Small facial skeletal muscles often have no autologous donor source to effect surgical reconstruction. Autologously derived muscles could be engineered for replacement tissue, but must be vascularized and innervated to be functional. As a critical step, engineered muscle must mimic the morphology, protein and gene expression, and function of native muscle. This study utilized a self-assembly process to engineer three-dimensional (3D) muscle from a statically strained muscle cell monolayer. Primary mouse myoblasts (PMMs) and mouse embryonic fibroblasts (MEFs) were separately proliferated and coseeded on a fibrin sheet with anchored sutures. Within 10 days of initiating PMM differentiation, the cell-gel layer contracted, lifted, and rolled into a cylindrical 3D structure around the tendon-like suture anchors; the myotubes longitudinally aligned along the lines of tensile force. The objectives of this study were to characterize these engineered muscles and to elucidate the role of the fibroblasts in the self-assembly process. Fibroblasts maintained myotube viability, mediated fibrin degradation, and assisted in muscle self-assembly. The optimal 1:1 PMM:MEF ratio resulted in tissue morphology remarkably similar to native muscle. Through gene and protein expression assays, the development and maturation of the engineered muscle tissue was demonstrated to recapitulate normal skeletal muscle development.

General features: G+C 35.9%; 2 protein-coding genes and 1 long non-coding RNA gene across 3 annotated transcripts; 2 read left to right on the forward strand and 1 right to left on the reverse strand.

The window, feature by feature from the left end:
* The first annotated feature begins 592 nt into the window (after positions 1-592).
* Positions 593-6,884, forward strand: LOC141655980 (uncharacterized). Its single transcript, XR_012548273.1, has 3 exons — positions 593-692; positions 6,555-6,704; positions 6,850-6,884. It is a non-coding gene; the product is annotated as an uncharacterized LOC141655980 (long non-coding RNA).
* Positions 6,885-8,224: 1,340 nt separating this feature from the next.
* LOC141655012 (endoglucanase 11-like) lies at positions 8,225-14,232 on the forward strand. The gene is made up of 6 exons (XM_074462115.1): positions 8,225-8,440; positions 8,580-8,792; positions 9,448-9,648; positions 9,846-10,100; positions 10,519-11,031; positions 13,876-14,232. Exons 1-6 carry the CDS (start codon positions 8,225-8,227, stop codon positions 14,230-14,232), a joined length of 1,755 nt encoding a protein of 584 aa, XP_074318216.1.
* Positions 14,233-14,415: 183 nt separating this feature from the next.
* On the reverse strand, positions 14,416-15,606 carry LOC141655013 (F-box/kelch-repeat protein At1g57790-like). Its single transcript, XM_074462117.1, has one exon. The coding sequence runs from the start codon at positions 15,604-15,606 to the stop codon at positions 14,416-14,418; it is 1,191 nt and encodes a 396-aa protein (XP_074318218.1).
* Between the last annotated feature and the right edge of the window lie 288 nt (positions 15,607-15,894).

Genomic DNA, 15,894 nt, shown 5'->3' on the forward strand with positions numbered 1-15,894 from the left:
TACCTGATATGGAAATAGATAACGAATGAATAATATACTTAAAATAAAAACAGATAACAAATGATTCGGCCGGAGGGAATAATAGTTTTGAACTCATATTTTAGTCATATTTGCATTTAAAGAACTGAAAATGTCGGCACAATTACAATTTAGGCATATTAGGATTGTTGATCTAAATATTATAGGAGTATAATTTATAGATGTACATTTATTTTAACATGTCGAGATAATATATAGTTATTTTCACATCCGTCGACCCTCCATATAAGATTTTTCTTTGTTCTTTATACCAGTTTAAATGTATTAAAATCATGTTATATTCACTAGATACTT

ASJC Scopus subject areas
- Biomedical Engineering